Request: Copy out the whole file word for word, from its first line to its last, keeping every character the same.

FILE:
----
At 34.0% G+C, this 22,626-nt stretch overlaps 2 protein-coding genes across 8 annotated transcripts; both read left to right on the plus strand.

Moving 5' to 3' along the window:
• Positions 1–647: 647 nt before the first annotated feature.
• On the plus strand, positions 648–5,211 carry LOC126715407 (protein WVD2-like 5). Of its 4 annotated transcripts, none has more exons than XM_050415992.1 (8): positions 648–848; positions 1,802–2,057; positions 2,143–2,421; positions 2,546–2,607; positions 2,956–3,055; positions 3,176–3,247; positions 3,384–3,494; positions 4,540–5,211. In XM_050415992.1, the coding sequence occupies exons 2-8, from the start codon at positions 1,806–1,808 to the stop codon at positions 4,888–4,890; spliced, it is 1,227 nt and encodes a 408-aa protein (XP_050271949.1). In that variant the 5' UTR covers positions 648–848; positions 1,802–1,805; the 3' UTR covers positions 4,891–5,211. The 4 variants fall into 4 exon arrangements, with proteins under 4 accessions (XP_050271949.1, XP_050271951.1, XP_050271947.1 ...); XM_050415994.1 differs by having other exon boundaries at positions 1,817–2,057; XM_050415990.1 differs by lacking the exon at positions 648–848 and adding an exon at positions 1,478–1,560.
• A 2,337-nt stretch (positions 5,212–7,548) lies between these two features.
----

At 34.0% G+C, this 22,626-nt stretch overlaps 2 protein-coding genes across 8 annotated transcripts; both read left to right on the plus strand.

Moving 5' to 3' along the window:
• Positions 1–647: 647 nt before the first annotated feature.
• On the plus strand, positions 648–5,211 carry LOC126715407 (protein WVD2-like 5). Of its 4 annotated transcripts, none has more exons than XM_050415992.1 (8): positions 648–848; positions 1,802–2,057; positions 2,143–2,421; positions 2,546–2,607; positions 2,956–3,055; positions 3,176–3,247; positions 3,384–3,494; positions 4,540–5,211. In XM_050415992.1, the coding sequence occupies exons 2-8, from the start codon at positions 1,806–1,808 to the stop codon at positions 4,888–4,890; spliced, it is 1,227 nt and encodes a 408-aa protein (XP_050271949.1). In that variant the 5' UTR covers positions 648–848; positions 1,802–1,805; the 3' UTR covers positions 4,891–5,211. The 4 variants fall into 4 exon arrangements, with proteins under 4 accessions (XP_050271949.1, XP_050271951.1, XP_050271947.1 ...); XM_050415994.1 differs by having other exon boundaries at positions 1,817–2,057; XM_050415990.1 differs by lacking the exon at positions 648–848 and adding an exon at positions 1,478–1,560.
• A 2,337-nt stretch (positions 5,212–7,548) lies between these two features.